Sergei Rachmaninoff

April 1, 1873 – March 28, 1943

Bain News Service, publisher, Public domain, via Wikimedia Commons

On this day in Northwestern Russia, in Semyonov, one of the greatest composers and pianists of the 20th century was born– Sergei Rachmaninoff.He’s been described as a very serious, strict, tall man, with perfect calm perfection, especially emphasizing his long fingers, a large fist that could cover 13 intervals on the keyboard.It is not surprising, therefore, that there are many large ranges in his works, which require good technical dexterity.Rachmaninoff ‘s compositional opus is very significant;he wrote four piano concertos, two piano sonatas, 24 preludes, three operas and symphonies, several choral spiritual works, the Rhapsody on the Theme of Paganini, compositions for chamber ensembles.He performed and studied his works both as a pianist and as a composer, trying to emphasize their emotional structure, to turn his ideas into delicate, powerful and impressive melodies.That is why he always said that the culmination point should be found in every part, as he called the point.He was mostly active as a conductor and composer, and in 1904 he received an offer to conduct at the Bolshoi Theater, but due to the political situation he was soon forced to leave Russia and, after a short stay in Italy and Germany, emigrated with his family to the United States.This left a deep and indelible mark on him and he longed for his homeland all his life, to the extent that he was no longer able to compose.In order to feed his family, he started building a pianist career at the age of 45.His playing was described as very clear, precise, with a carefully sculpted melodic line, with extremely careful use of pedals.In his compositional work, he was mostly influenced by two great romantic names – Frederic Chopin and Franz Liszt, and later he found a role model and inspiration in the works of Peter Tchaikovsky.From his opus, the most famous are the Prelude in C-sharp minor, as well as the Piano Concerto No. 2 in C minor, Op. 18, which contains an enchanting melody, measured and timeless.For pianists, his piano concertos represent a special place in the repertoire because they require exceptional pianistic maturity and technical readiness;they exude noble Russian melodies which, with perfect orchestration, provide the listeners with unobtrusive poetics and quality sound content.Also, the Six moments musicaux Op. 16, Liturgy of St. John Chrysostom, Op. 31, the All-Night Vigil Op. 37, Trio élégiaque Op. 9, Sonata in G minor for Cello and Piano, Op. 19, can often be heard on stages all around the world.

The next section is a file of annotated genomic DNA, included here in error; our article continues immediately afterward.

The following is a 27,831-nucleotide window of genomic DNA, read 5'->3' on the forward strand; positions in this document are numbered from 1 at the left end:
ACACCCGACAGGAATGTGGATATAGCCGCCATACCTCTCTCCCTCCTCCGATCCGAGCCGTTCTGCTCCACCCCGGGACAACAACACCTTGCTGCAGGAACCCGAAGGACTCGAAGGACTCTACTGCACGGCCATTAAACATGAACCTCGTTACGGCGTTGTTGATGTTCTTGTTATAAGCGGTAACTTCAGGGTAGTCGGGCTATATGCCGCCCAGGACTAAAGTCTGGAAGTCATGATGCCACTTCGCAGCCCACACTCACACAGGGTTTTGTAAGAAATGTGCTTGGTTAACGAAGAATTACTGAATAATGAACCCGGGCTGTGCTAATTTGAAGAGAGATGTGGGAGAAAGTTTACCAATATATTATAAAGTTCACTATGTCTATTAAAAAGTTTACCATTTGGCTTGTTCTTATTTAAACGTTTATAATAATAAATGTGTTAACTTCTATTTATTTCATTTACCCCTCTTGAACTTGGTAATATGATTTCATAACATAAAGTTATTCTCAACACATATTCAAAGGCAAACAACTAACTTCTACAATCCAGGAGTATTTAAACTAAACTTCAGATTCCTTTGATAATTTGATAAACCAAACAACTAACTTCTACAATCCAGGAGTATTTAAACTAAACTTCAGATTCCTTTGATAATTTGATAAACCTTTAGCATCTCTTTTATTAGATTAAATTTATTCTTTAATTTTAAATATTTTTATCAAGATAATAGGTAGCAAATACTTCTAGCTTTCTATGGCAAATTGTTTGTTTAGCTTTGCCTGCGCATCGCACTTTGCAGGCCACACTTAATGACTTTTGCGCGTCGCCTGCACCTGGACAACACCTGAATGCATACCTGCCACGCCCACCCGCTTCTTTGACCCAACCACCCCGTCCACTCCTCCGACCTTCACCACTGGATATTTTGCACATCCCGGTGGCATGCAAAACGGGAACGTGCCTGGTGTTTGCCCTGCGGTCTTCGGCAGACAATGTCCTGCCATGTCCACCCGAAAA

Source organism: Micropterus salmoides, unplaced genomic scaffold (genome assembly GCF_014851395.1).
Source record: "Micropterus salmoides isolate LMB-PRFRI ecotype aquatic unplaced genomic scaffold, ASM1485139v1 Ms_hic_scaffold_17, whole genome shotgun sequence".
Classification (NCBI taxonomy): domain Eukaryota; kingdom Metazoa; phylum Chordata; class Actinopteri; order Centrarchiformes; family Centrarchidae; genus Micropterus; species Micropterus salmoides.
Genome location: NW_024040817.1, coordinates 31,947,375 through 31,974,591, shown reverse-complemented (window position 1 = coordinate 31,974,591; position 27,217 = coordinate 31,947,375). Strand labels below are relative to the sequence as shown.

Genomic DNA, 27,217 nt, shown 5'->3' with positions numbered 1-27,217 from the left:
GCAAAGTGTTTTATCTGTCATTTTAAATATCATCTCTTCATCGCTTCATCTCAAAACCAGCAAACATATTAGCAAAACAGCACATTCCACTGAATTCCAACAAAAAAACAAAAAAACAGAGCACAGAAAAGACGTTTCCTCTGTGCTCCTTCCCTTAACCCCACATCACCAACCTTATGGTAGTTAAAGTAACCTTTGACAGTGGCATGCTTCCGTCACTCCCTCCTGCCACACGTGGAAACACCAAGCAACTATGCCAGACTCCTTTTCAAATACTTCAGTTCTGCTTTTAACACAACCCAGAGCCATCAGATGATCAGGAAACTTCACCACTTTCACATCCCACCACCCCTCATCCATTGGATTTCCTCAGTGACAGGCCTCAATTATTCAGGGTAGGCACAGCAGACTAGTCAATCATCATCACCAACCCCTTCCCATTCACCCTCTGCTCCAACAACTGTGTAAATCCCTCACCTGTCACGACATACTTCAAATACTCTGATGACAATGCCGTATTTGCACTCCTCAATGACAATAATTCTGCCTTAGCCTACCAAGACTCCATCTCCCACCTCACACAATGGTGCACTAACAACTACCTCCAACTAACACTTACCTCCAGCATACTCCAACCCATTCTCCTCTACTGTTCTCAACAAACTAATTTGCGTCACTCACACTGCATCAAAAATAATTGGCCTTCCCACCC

Sergei Rachmaninoff, Public domain, via Wikimedia Commons

Author: Katarina Georgijević

Translation: Jelena Čolović